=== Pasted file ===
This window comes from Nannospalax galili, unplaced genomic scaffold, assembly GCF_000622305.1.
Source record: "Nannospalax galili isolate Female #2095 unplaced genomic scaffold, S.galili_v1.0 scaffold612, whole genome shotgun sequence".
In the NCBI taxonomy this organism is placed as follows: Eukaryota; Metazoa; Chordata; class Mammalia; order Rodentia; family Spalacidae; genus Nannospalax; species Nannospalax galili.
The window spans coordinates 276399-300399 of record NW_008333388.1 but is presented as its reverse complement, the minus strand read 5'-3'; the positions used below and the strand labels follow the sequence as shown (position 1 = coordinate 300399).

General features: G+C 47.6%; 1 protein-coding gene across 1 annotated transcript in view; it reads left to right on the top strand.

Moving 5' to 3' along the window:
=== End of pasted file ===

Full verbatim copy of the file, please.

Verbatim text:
This window comes from Nannospalax galili, unplaced genomic scaffold, assembly GCF_000622305.1.
Source record: "Nannospalax galili isolate Female #2095 unplaced genomic scaffold, S.galili_v1.0 scaffold612, whole genome shotgun sequence".
In the NCBI taxonomy this organism is placed as follows: Eukaryota; Metazoa; Chordata; class Mammalia; order Rodentia; family Spalacidae; genus Nannospalax; species Nannospalax galili.
The window spans coordinates 276399-300399 of record NW_008333388.1 but is presented as its reverse complement, the minus strand read 5'-3'; the positions used below and the strand labels follow the sequence as shown (position 1 = coordinate 300399).

General features: G+C 47.6%; 1 protein-coding gene across 1 annotated transcript in view; it reads left to right on the top strand.

Moving 5' to 3' along the window: